The Show That Turned Sport Into Spectacle

spinner image earl cooper number forty nine of the san francisco forty niners celebrating after a touchdown against the cincinnati bengals in super bowl x v i in nineteen eighty two
Focus on Sport/Getty Images

The Super Bowl

TV is why football replaced baseball as America’s most popular pastime — it’s more telegenic. Monday Night Football’s 1970 debut made polysyllabic commentator Howard Cosell a legend. And who could forget Joe Namath’s 33-yard scoring pass? Plus, Sunday Night Football has been the most popular show on TV for 12 years in a row. But the biggest sports show of all, without question, is the Super Bowl. The most-watched show in American TV history was the 2023 Super Bowl LVII, when 115.1 million fans tuned in. The Super Bowl​ halftime show, meanwhile, has become a centerpiece of the music industry — and for the first time, last year’s show, featuring six of rap’s greatest stars, won the Emmy for live variety special.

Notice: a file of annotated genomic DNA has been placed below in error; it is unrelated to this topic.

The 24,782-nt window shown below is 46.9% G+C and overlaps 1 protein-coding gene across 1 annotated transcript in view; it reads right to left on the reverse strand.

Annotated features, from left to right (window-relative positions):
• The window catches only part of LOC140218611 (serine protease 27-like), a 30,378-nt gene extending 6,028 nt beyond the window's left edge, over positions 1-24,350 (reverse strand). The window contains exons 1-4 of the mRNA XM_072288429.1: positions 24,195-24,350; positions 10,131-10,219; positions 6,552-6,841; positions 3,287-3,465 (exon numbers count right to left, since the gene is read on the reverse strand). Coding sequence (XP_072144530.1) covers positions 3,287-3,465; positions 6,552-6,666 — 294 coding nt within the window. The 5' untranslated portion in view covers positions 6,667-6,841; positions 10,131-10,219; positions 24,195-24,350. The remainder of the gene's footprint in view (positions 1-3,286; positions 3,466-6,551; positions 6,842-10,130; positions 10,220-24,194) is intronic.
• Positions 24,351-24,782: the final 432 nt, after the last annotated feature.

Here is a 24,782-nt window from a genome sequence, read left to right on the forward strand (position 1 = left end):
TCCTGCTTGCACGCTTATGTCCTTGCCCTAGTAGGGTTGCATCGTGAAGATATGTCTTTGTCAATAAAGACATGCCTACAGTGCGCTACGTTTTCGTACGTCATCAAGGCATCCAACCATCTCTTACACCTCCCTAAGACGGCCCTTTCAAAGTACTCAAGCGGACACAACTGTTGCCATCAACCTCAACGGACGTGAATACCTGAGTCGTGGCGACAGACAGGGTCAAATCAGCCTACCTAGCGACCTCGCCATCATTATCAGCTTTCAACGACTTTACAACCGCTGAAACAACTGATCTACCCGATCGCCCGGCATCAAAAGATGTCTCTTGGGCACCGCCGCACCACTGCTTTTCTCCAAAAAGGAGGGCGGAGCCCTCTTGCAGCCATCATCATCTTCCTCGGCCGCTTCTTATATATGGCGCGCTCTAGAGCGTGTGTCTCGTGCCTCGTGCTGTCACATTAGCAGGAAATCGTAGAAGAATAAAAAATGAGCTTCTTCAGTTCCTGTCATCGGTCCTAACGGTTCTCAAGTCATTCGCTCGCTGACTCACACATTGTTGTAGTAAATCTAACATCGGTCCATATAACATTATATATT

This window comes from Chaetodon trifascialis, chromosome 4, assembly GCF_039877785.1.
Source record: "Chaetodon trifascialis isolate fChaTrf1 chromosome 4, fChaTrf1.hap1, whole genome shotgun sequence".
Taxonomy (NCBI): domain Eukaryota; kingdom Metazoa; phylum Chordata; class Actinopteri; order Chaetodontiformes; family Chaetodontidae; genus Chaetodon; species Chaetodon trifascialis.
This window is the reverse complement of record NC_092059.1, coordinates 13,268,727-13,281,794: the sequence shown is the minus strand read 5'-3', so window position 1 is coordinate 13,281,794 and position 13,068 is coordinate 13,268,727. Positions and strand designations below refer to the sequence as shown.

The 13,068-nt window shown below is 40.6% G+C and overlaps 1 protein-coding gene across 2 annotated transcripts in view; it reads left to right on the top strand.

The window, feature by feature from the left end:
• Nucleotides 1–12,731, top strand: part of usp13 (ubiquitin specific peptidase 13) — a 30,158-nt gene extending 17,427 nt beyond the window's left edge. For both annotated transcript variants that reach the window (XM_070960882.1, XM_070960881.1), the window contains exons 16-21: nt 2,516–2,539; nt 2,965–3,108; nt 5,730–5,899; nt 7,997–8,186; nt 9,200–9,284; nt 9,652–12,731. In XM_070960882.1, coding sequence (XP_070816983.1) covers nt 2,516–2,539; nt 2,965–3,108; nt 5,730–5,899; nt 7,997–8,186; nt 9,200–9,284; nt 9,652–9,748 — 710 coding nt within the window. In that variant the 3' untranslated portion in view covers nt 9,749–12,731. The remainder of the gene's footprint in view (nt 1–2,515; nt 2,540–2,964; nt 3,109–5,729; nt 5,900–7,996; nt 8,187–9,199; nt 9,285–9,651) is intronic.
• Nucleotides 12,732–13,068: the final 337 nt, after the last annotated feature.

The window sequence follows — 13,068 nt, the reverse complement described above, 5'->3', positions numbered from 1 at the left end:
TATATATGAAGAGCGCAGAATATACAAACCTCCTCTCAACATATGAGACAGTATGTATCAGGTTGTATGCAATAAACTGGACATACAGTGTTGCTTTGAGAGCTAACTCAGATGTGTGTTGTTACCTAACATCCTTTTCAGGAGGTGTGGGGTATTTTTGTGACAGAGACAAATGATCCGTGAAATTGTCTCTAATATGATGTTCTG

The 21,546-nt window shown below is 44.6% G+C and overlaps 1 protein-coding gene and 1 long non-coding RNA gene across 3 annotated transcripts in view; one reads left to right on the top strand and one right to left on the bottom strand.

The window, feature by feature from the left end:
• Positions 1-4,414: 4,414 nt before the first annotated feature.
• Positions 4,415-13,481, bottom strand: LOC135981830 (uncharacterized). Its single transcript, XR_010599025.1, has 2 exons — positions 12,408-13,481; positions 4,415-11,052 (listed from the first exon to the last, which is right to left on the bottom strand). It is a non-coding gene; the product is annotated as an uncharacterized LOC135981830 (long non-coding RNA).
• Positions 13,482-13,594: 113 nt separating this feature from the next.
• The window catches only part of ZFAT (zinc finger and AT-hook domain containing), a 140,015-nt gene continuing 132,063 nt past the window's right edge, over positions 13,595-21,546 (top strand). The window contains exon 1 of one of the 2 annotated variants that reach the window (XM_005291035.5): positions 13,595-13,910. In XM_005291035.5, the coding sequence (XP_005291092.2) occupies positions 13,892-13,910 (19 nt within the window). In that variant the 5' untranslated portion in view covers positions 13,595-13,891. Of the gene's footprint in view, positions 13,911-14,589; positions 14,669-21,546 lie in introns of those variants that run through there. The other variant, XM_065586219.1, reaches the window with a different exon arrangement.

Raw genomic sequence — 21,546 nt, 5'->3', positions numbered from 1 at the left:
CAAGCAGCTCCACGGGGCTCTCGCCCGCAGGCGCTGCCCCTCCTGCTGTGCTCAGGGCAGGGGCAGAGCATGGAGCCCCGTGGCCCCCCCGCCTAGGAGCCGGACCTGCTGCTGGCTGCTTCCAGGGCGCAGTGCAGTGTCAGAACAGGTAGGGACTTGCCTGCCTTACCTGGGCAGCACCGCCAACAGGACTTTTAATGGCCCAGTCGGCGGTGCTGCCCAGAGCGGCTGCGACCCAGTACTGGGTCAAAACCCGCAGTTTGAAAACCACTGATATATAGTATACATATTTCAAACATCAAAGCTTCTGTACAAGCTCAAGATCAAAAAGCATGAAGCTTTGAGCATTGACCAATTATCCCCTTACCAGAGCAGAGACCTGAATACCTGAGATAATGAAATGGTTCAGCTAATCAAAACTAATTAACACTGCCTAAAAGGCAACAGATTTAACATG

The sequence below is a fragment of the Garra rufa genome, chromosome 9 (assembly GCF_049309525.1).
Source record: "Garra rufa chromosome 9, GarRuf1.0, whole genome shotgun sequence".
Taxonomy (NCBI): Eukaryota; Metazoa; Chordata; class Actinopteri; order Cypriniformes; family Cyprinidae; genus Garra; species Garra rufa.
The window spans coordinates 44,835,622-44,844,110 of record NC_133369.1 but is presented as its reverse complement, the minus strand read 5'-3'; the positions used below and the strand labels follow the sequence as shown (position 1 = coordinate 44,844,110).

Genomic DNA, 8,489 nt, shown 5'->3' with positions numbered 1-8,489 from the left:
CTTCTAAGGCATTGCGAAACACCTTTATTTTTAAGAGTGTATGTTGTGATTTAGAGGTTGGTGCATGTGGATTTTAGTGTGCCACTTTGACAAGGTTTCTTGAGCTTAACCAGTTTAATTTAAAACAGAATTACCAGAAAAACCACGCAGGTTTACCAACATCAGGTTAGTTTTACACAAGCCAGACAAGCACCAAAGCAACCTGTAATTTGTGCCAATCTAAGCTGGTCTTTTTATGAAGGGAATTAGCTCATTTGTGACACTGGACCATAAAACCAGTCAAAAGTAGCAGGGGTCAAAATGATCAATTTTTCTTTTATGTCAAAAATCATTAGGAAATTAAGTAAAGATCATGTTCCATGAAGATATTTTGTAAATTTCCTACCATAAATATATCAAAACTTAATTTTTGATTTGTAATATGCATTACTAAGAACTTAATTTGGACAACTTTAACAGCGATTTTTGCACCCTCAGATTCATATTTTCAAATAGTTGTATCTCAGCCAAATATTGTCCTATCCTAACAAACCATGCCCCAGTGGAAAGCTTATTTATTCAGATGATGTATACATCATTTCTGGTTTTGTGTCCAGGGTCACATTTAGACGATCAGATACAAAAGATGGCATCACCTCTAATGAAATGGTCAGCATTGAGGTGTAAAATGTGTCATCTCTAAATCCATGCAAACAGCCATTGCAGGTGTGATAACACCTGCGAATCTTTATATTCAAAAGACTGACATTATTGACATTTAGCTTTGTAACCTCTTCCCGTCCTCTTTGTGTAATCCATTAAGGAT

The Show That Revealed the True Nature of War

spinner image from left to right loretta swit then mike farrell then david ogden stiers on the t v show mash
20th Century Fox/Courtesy Everett Collection

M*A*S*H

TV had already taken on war in gritty dramas such as Combat! (1962–67) and lighthearted comedies like Hogan’s Heroes (1965–71), but the war show that earned more than 100 Emmy nominations (and 14 wins) was M*A*S*H (1972–83). It was the first to blend violent horrors and sitcom high jinks in a way that still influences shows all the way through Breaking Bad and Barry. It also won a vaunted Peabody Award for “the manner in which comedy is used to lift the spirit and, as well, to offer a profound statement on the nature of war.” Its 2½-hour finale is the most-watched series episode ever, with 106 million viewers. Besides changing our thoughts about war, the show represented a significant social change from the extreme sexism of the original book and the 1970 Robert Altman film version. Actress Loretta Swit, who’s never watched the rather anti-woman M*A*S*H movie, won the right to change her character’s name from Hot Lips to Margaret — a huge victory for servicewomen everywhere and for TV comedy.

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The Show That Made History Feel Real to Us All

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Bettmann Archive/Getty Images

The Civil War